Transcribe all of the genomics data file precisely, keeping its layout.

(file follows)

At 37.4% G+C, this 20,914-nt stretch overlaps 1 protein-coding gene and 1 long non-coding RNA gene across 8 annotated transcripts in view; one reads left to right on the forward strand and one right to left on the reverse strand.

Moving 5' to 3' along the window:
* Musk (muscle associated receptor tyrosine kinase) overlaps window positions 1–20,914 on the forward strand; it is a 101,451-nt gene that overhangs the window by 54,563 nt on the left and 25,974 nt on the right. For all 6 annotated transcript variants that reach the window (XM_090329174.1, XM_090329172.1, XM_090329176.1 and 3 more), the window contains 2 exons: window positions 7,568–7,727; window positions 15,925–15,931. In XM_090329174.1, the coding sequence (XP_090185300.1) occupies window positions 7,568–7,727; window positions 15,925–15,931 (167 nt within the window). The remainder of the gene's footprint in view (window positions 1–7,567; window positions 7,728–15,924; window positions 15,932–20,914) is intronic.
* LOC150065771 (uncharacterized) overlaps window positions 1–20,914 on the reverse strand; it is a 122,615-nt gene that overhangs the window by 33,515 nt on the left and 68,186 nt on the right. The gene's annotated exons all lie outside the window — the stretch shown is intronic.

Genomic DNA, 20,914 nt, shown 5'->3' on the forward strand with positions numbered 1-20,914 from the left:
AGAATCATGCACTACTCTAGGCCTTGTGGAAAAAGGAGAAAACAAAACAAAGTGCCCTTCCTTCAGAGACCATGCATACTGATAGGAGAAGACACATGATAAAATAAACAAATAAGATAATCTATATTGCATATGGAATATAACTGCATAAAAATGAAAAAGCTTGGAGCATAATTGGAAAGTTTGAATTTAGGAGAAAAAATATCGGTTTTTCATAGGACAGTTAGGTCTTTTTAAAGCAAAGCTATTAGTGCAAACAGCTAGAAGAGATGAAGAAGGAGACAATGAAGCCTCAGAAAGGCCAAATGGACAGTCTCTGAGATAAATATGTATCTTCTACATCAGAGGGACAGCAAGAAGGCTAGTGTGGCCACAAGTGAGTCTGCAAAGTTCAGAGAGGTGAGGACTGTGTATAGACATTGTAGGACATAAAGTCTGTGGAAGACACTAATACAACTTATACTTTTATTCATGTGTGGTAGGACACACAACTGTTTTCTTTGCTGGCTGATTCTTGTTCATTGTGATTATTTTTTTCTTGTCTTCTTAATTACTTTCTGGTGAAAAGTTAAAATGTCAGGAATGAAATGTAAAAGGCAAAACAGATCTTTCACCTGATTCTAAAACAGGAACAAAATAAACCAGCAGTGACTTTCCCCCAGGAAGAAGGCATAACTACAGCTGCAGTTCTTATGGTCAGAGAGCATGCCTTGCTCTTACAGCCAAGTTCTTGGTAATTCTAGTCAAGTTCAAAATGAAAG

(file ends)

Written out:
At 37.4% G+C, this 20,914-nt stretch overlaps 1 protein-coding gene and 1 long non-coding RNA gene across 8 annotated transcripts in view; one reads left to right on the forward strand and one right to left on the reverse strand.

Moving 5' to 3' along the window:
* Musk (muscle associated receptor tyrosine kinase) overlaps window positions 1–20,914 on the forward strand; it is a 101,451-nt gene that overhangs the window by 54,563 nt on the left and 25,974 nt on the right. For all 6 annotated transcript variants that reach the window (XM_090329174.1, XM_090329172.1, XM_090329176.1 and 3 more), the window contains 2 exons: window positions 7,568–7,727; window positions 15,925–15,931. In XM_090329174.1, the coding sequence (XP_090185300.1) occupies window positions 7,568–7,727; window positions 15,925–15,931 (167 nt within the window). The remainder of the gene's footprint in view (window positions 1–7,567; window positions 7,728–15,924; window positions 15,932–20,914) is intronic.
* LOC150065771 (uncharacterized) overlaps window positions 1–20,914 on the reverse strand; it is a 122,615-nt gene that overhangs the window by 33,515 nt on the left and 68,186 nt on the right. The gene's annotated exons all lie outside the window — the stretch shown is intronic.

Genomic DNA, 20,914 nt, shown 5'->3' on the forward strand with positions numbered 1-20,914 from the left:
AGAATCATGCACTACTCTAGGCCTTGTGGAAAAAGGAGAAAACAAAACAAAGTGCCCTTCCTTCAGAGACCATGCATACTGATAGGAGAAGACACATGATAAAATAAACAAATAAGATAATCTATATTGCATATGGAATATAACTGCATAAAAATGAAAAAGCTTGGAGCATAATTGGAAAGTTTGAATTTAGGAGAAAAAATATCGGTTTTTCATAGGACAGTTAGGTCTTTTTAAAGCAAAGCTATTAGTGCAAACAGCTAGAAGAGATGAAGAAGGAGACAATGAAGCCTCAGAAAGGCCAAATGGACAGTCTCTGAGATAAATATGTATCTTCTACATCAGAGGGACAGCAAGAAGGCTAGTGTGGCCACAAGTGAGTCTGCAAAGTTCAGAGAGGTGAGGACTGTGTATAGACATTGTAGGACATAAAGTCTGTGGAAGACACTAATACAACTTATACTTTTATTCATGTGTGGTAGGACACACAACTGTTTTCTTTGCTGGCTGATTCTTGTTCATTGTGATTATTTTTTTCTTGTCTTCTTAATTACTTTCTGGTGAAAAGTTAAAATGTCAGGAATGAAATGTAAAAGGCAAAACAGATCTTTCACCTGATTCTAAAACAGGAACAAAATAAACCAGCAGTGACTTTCCCCCAGGAAGAAGGCATAACTACAGCTGCAGTTCTTATGGTCAGAGAGCATGCCTTGCTCTTACAGCCAAGTTCTTGGTAATTCTAGTCAAGTTCAAAATGAAAG